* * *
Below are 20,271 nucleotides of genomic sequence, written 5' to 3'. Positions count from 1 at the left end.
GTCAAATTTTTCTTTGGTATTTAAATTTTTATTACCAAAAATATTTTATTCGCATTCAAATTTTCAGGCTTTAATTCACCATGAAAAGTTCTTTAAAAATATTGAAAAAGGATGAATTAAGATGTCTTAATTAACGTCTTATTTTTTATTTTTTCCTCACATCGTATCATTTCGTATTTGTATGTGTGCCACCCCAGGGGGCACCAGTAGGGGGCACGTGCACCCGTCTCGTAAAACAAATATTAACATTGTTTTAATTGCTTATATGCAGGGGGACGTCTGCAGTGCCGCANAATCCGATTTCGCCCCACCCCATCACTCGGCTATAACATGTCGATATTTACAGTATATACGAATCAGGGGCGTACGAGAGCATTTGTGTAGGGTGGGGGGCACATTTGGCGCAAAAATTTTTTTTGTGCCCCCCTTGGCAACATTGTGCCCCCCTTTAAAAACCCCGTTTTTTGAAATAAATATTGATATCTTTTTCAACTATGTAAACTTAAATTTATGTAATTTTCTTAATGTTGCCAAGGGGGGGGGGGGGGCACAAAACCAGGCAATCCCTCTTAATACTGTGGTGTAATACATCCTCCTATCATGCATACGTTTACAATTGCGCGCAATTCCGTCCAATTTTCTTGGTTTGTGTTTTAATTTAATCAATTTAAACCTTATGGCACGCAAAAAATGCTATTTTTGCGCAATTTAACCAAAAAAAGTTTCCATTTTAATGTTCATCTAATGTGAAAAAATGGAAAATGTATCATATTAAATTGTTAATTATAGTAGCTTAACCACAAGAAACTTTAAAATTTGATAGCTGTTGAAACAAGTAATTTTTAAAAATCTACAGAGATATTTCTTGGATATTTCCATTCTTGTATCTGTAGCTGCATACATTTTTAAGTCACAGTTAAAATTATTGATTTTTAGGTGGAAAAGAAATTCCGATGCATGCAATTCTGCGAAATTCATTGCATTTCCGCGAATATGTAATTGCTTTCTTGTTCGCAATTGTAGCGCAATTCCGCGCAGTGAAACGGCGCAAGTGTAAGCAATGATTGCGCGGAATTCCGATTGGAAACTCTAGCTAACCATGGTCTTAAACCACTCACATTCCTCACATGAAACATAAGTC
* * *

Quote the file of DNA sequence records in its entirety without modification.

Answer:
Below are 20,271 nucleotides of genomic sequence, written 5' to 3'. Positions count from 1 at the left end.
GTCAAATTTTTCTTTGGTATTTAAATTTTTATTACCAAAAATATTTTATTCGCATTCAAATTTTCAGGCTTTAATTCACCATGAAAAGTTCTTTAAAAATATTGAAAAAGGATGAATTAAGATGTCTTAATTAACGTCTTATTTTTTATTTTTTCCTCACATCGTATCATTTCGTATTTGTATGTGTGCCACCCCAGGGGGCACCAGTAGGGGGCACGTGCACCCGTCTCGTAAAACAAATATTAACATTGTTTTAATTGCTTATATGCAGGGGGACGTCTGCAGTGCCGCANAATCCGATTTCGCCCCACCCCATCACTCGGCTATAACATGTCGATATTTACAGTATATACGAATCAGGGGCGTACGAGAGCATTTGTGTAGGGTGGGGGGCACATTTGGCGCAAAAATTTTTTTTGTGCCCCCCTTGGCAACATTGTGCCCCCCTTTAAAAACCCCGTTTTTTGAAATAAATATTGATATCTTTTTCAACTATGTAAACTTAAATTTATGTAATTTTCTTAATGTTGCCAAGGGGGGGGGGGGGGCACAAAACCAGGCAATCCCTCTTAATACTGTGGTGTAATACATCCTCCTATCATGCATACGTTTACAATTGCGCGCAATTCCGTCCAATTTTCTTGGTTTGTGTTTTAATTTAATCAATTTAAACCTTATGGCACGCAAAAAATGCTATTTTTGCGCAATTTAACCAAAAAAAGTTTCCATTTTAATGTTCATCTAATGTGAAAAAATGGAAAATGTATCATATTAAATTGTTAATTATAGTAGCTTAACCACAAGAAACTTTAAAATTTGATAGCTGTTGAAACAAGTAATTTTTAAAAATCTACAGAGATATTTCTTGGATATTTCCATTCTTGTATCTGTAGCTGCATACATTTTTAAGTCACAGTTAAAATTATTGATTTTTAGGTGGAAAAGAAATTCCGATGCATGCAATTCTGCGAAATTCATTGCATTTCCGCGAATATGTAATTGCTTTCTTGTTCGCAATTGTAGCGCAATTCCGCGCAGTGAAACGGCGCAAGTGTAAGCAATGATTGCGCGGAATTCCGATTGGAAACTCTAGCTAACCATGGTCTTAAACCACTCACATTCCTCACATGAAACATAAGTC